Advocates for Ohioans living with HIV find hope in two bills from a Republican sponsor

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COLUMBUS, Ohio (Statehouse News Bureau) — A Republican state lawmaker has introduced a pair of bills to change the laws related to HIV and AIDS. They would repeal existing state laws that criminalize not disclosing one’s HIV status, including the law that makes it a crime for a person with HIV to donate blood.

Randle Moore of Dayton speaks at a press conference with advocates calling for changes to Ohio's criminal statutes on HIV status disclosure and exposure.
Randle Moore of Dayton speaks at a press conference with advocates calling for changes to Ohio’s criminal statutes on HIV status disclosure and exposure. [Karen Kasler | Statehouse News Bureau]
Advocates say Ohio has HIV status disclosure and exposure laws that don’t relate to how the virus is transmitted, so they unfairly target HIV-positive people but don’t increase testing or safe sex. An HIV-positive person who doesn’t disclose their status before sexual conduct can face a felonious assault charge, a second-degree felony. State law also says an HIV-positive person who exposes a corrections or law enforcement officer to bodily fluids such as spit can be charged with a third-degree felony, though saliva is not a known transmitter of the virus.House Bill 513 would repeal criminal statutes related to disclosure of HIV status. House Bill 498 would decriminalize donating blood by people with HIV, though they would still be ineligible to do so. (Donated blood is always screened for HIV, hepatitis B and hepatitis C, along with other viruses and bacteria.)Some treatments are making HIV undetectable and untransmittable. But people living with HIV say existing laws make them feel compelled to preemptively disclose their status.“When you tell someone you have just tested positive for HIV and the conversation ends there and that person begins planning a funeral because of beliefs that have been passed on from the ’80s,” said Francesca Schumann of Columbus, who has been living with HIV for 25 years. “We need to show you can have a productive life with without interfering…because these laws prevent people from having healthy, quality, stable, loving relationships.”Randle Moore of Dayton is a member of the Ohio Health Modernization Movement, which is advocating to change HIV-related laws.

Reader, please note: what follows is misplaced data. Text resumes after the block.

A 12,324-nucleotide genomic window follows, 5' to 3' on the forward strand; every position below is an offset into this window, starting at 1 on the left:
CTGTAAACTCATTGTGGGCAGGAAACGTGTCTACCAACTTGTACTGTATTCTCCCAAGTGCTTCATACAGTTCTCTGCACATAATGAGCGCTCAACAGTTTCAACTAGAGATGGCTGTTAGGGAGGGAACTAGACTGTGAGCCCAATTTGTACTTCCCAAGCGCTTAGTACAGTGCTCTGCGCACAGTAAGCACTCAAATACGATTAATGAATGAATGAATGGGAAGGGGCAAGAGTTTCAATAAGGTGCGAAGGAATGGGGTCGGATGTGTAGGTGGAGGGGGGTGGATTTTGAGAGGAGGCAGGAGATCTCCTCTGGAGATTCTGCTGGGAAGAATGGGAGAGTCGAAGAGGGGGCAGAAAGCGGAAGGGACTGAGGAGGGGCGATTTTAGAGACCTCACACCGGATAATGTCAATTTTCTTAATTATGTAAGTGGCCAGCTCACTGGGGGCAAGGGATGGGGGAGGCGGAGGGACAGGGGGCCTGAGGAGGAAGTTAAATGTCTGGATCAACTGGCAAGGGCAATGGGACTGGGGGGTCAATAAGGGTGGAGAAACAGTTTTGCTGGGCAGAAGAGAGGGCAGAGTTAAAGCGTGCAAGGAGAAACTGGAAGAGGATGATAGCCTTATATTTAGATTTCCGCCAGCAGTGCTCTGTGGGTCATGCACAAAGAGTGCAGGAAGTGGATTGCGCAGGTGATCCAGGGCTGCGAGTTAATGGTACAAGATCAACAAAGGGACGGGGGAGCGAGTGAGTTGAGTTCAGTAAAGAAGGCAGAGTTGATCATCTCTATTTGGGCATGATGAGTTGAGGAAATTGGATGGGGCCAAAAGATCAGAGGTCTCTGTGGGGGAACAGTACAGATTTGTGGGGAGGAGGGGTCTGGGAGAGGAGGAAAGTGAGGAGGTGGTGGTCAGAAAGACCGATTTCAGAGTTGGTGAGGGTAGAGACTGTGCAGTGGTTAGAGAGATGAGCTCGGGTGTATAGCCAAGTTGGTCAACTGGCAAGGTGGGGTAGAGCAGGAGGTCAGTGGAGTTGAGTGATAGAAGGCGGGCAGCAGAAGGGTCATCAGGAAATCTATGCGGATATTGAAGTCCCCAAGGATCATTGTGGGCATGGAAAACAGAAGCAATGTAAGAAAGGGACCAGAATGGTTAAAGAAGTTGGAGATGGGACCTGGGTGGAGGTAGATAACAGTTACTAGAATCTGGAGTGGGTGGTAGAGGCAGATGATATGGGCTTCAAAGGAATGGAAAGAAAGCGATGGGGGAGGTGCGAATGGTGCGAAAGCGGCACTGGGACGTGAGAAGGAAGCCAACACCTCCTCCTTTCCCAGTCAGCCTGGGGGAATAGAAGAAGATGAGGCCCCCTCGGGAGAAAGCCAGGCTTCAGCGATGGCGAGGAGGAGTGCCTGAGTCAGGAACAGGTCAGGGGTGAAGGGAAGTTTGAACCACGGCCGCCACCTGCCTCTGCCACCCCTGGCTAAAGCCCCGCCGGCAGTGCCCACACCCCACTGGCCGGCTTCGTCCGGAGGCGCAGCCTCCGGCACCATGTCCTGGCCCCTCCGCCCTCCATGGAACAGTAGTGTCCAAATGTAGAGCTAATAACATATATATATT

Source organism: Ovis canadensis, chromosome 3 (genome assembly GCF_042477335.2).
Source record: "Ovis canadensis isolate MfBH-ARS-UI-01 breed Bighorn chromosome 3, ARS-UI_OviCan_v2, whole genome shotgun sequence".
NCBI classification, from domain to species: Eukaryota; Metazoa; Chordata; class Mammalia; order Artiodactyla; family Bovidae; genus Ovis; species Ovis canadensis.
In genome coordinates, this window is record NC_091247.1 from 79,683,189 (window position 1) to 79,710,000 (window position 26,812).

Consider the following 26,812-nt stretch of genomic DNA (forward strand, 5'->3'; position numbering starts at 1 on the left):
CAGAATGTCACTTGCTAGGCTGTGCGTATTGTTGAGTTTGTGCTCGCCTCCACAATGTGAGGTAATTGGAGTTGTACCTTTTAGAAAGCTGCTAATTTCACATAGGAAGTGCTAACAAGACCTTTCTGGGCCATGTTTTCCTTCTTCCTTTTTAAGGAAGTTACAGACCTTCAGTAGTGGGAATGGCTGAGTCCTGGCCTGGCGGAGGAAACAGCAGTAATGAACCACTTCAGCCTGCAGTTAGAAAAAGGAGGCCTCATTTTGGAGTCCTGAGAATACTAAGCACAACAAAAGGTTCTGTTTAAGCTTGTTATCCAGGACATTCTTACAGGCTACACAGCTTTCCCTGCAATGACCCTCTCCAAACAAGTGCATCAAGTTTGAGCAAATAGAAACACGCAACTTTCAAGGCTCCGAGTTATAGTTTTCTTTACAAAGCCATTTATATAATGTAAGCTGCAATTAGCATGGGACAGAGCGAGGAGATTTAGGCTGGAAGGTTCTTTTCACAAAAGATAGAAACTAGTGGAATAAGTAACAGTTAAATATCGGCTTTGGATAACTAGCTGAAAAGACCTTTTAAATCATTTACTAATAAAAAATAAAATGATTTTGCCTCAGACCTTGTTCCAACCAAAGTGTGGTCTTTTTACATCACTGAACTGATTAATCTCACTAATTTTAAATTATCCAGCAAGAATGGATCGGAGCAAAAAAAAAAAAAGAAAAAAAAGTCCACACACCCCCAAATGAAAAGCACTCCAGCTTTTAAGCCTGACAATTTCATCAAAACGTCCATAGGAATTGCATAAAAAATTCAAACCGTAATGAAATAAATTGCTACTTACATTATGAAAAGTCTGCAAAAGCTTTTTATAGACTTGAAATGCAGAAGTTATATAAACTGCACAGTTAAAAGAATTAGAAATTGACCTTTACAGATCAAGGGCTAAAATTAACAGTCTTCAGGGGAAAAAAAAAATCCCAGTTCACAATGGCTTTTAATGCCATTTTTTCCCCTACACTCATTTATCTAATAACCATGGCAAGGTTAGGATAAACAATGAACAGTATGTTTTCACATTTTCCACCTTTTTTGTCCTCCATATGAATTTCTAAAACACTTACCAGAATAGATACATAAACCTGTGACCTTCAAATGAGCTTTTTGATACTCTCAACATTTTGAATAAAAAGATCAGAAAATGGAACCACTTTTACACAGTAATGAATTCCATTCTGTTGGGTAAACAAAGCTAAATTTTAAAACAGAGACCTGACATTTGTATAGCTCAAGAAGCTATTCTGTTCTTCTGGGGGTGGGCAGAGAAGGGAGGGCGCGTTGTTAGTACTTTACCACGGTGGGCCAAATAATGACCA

“As a person living with HIV for the past 17 years, I have experienced many different stigmas as it relates to the Ohio law and the current laws that are in place, which has helped aid in my sometimes not wanting to share my status with individuals for fear of the repercussions that currently are on the books,” said Moore.

Rep. Sara Carruthers (R-Hamilton), who leaves office in December after losing her primary, is the sole sponsor of both bills. Thirteen states have changed their HIV laws, including Michigan, Iowa, Georgia and Virginia.